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I started my college education in India, but soon realised that if I ever wanted to get serious about the startup scene I had to move somewhere else. The ideal place to move would’ve been Berkeley or Palo Alto, but I chose Melbourne. The reason is simple, Melbourne hasn’t yet made it as a startup capital, but still the entrepreneur community in Melbourne is very happening, atleast that’s what I think after staying here for almost a year and visiting some entrepreneur meetups. The thing is, for a 20 year old, it’s hard to start a startup anywhere on Earth. People don’t take you seriously, you’re just starting out and you have no mentors and hence, no contacts in the industry. 


I don’t care about people not people not taking me seriously, because at this point all I need for my code to do the talking. I also think that I’m not just starting out anymore, I’m 20 now, and I’ve got enough coding experience to venture out into the startup world. But the only point of concern is that I’ve not got a mentor. So far, everyone who I admire in the field of either programming or entrepreneurship, can’t stress the importance of having a mentor. But I think mentorship is overrated. Seriously, no one wants to waste their time mentoring young kids, and the ones that do, charge money for mentoring. The concept of mentorship is now seen as a business model. There have been instances when entrepreneurs have given me their business cards, and I have tried to contact them, but they’ve not even replied. I think the more time you waste trying to find a mentor, thats time you don’t spend developing your software/brand/company. And hence, I think mentorship is no more required. The only thing you need is contacts. And you can make contacts in your industry easily by just going to networking events. That’s where melbourne rocks. We’ve got Melbourne Twitter Underground Brigade, Silicon Beach Melbourne Drinks, Mobile Mondays, Social Media Breakfast, The Churchill Club, and many many more. So don’t feel low if you have no mentors, I think you can do just fine without them. What do you think?



    • dailyearthnews
    • Posted January 28, 2009 at 6:20 pm
    • Permalink

    i think contacts are very important in the industry but not every one has a clear vision about their goal…that is where mentors are required to help you to see them…I went on a journey with 360 guys to explore 13 Indian cities in 18 days and learned a lot…you can learn about it in the blog given below…

  1. Hey there,

    Yes you are correct, not everyone is clear about what they want, even established companies change their goals along the way, which is perfectly natural. As for contacts, you don’t need a mentor for that, I know 18 year old kids who go to networking events and get a lot of business cards. So, as you see, with the internet, more networking events and the decreased harm of little failures, the importance of mentors is slowly fading away.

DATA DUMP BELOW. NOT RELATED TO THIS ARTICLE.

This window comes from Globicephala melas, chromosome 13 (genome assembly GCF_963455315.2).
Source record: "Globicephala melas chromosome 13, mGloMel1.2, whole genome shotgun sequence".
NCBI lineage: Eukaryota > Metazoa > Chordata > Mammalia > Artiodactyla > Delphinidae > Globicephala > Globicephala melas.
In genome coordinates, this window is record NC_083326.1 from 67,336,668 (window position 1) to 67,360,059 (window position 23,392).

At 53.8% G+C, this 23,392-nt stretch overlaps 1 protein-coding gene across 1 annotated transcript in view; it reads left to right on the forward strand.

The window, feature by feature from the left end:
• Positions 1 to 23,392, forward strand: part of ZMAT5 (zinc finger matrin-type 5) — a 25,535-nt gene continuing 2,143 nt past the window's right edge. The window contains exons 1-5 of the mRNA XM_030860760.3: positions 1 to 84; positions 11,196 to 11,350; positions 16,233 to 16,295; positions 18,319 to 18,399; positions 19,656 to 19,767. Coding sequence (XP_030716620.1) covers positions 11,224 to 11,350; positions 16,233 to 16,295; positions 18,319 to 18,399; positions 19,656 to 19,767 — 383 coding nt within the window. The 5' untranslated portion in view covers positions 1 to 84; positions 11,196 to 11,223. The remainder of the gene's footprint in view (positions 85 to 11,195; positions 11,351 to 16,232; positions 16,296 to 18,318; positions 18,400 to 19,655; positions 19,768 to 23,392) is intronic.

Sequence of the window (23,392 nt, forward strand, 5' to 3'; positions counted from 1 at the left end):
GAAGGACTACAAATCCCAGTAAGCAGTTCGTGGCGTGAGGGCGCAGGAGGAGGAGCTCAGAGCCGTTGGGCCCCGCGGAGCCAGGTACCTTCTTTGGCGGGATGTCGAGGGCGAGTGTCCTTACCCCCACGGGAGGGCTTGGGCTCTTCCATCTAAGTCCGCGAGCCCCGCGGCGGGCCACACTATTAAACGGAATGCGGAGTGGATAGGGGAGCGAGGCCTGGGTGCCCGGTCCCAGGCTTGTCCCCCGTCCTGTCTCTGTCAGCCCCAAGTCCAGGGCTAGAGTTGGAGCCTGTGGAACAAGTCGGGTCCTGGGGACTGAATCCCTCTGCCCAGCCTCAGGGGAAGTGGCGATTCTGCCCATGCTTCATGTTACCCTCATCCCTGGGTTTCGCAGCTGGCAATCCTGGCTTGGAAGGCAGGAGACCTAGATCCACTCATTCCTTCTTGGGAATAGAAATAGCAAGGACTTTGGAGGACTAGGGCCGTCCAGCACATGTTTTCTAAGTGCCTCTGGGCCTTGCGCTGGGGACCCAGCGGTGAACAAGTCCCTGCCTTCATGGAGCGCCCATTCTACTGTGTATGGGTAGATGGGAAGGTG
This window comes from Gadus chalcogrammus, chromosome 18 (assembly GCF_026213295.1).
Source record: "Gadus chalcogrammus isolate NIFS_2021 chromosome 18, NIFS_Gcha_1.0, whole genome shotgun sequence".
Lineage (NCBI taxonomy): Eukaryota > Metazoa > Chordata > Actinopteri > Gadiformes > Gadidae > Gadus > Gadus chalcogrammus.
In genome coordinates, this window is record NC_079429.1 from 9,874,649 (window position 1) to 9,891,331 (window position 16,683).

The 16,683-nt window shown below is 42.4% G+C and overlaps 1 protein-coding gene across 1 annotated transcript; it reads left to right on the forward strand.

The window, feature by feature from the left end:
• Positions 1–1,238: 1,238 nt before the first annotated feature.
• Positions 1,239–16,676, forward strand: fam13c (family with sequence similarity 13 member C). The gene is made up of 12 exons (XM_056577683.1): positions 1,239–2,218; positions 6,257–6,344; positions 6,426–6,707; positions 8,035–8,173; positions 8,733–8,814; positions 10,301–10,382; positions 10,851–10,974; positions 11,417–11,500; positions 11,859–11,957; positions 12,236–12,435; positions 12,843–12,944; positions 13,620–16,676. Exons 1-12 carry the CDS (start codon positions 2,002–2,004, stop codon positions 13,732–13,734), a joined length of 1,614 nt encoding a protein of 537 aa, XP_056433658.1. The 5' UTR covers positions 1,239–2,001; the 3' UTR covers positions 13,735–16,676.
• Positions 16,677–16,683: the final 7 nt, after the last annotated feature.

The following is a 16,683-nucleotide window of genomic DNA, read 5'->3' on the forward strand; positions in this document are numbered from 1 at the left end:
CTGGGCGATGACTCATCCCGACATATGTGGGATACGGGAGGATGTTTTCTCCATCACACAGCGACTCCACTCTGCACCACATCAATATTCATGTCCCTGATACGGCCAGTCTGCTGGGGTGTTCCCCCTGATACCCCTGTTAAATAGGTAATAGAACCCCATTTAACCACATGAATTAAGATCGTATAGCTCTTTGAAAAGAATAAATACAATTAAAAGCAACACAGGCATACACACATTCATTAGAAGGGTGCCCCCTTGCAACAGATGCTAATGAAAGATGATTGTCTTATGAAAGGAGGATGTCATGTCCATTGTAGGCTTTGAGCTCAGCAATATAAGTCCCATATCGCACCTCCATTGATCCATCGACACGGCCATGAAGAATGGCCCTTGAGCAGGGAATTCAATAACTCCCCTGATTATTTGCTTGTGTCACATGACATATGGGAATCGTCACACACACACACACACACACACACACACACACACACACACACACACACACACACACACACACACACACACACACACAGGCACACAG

By the way, good luck during your journey, I’m sure it’ll be fun.

    • Lucas
    • Posted February 12, 2009 at 11:03 am
    • Permalink

    Mentors are important. Very important. For several reasons, firstly they open doors for you that would usually take months if not years to do so. Secondly, they provide valuable insight into something that you may have overlooked.

    Having said this, I went through a phase were all I did was look for one and had little luck. You will find that the more networking events you go to, the more contacts you’ll pick up and so on.

    I’ve had a couple of mentors (not officially though…) that I’ve kept in contact with. I find that not actually asking them to “be my mentor” and just talking on the same level as them works quite well. Trust me, if you show them or tell them something that will impress them other then your idea, they will see you as one of their contacts and not some young “kid”. Mention a deal that you’ve done or a ruthless decision that you had to made. Make the person you want help from think that they can trust you if they have a questions one day.

    Since entrepreneurs aren’t limited to just one idea, it’s useful to have several key contacts in different sectors that will help you. So over the years I’ve worked pretty hard at maintaining the relationships I’ve built with people since I worked so hard looking for them. I’ve got this one friend who seems to know everything. His idea to get into the “in” crowd was to start up a charity and it worked really well.

    If you’ve got an idea or concept find a person you want advice from and bring them into the deal. Bring something to the table before you speak to them though because otherwise, you’ll just be a pain to them and they will feel as though they need to do all the work. It worked for me. Know I’ve doing a JV with someone in the media business. Its not what they can do for you, rather what you can do for them.

    Another thing and I think that Pete Williams at the Hive on February 3, 2009 said it best “if you like someone’s thinking or idea, just pick up the phone and call them”. That’s someone I adhere quite rigorously. I just call them, touch base and say “lets get a coffee and chat”. Can’t hurt.

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